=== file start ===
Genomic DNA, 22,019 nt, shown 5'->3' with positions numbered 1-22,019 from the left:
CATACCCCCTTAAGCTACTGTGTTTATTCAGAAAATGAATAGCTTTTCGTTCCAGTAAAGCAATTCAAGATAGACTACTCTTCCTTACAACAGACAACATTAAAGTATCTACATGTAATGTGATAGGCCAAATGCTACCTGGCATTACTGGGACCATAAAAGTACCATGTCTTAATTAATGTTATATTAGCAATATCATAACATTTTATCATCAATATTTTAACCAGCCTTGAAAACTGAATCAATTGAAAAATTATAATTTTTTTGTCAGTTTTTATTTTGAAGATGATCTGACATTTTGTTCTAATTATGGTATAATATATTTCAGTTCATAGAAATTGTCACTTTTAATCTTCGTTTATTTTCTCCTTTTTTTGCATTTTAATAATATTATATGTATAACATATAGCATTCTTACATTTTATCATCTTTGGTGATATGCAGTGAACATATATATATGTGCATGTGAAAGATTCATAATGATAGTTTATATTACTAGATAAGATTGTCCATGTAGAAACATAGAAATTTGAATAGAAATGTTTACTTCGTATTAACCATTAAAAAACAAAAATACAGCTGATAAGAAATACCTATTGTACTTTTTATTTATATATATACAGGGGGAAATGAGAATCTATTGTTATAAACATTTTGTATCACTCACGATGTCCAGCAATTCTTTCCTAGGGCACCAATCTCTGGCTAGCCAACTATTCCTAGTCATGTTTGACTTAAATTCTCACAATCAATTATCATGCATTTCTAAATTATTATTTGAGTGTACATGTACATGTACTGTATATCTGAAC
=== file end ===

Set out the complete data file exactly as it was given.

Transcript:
Genomic DNA, 22,019 nt, shown 5'->3' with positions numbered 1-22,019 from the left:
CATACCCCCTTAAGCTACTGTGTTTATTCAGAAAATGAATAGCTTTTCGTTCCAGTAAAGCAATTCAAGATAGACTACTCTTCCTTACAACAGACAACATTAAAGTATCTACATGTAATGTGATAGGCCAAATGCTACCTGGCATTACTGGGACCATAAAAGTACCATGTCTTAATTAATGTTATATTAGCAATATCATAACATTTTATCATCAATATTTTAACCAGCCTTGAAAACTGAATCAATTGAAAAATTATAATTTTTTTGTCAGTTTTTATTTTGAAGATGATCTGACATTTTGTTCTAATTATGGTATAATATATTTCAGTTCATAGAAATTGTCACTTTTAATCTTCGTTTATTTTCTCCTTTTTTTGCATTTTAATAATATTATATGTATAACATATAGCATTCTTACATTTTATCATCTTTGGTGATATGCAGTGAACATATATATATGTGCATGTGAAAGATTCATAATGATAGTTTATATTACTAGATAAGATTGTCCATGTAGAAACATAGAAATTTGAATAGAAATGTTTACTTCGTATTAACCATTAAAAAACAAAAATACAGCTGATAAGAAATACCTATTGTACTTTTTATTTATATATATACAGGGGGAAATGAGAATCTATTGTTATAAACATTTTGTATCACTCACGATGTCCAGCAATTCTTTCCTAGGGCACCAATCTCTGGCTAGCCAACTATTCCTAGTCATGTTTGACTTAAATTCTCACAATCAATTATCATGCATTTCTAAATTATTATTTGAGTGTACATGTACATGTACTGTATATCTGAAC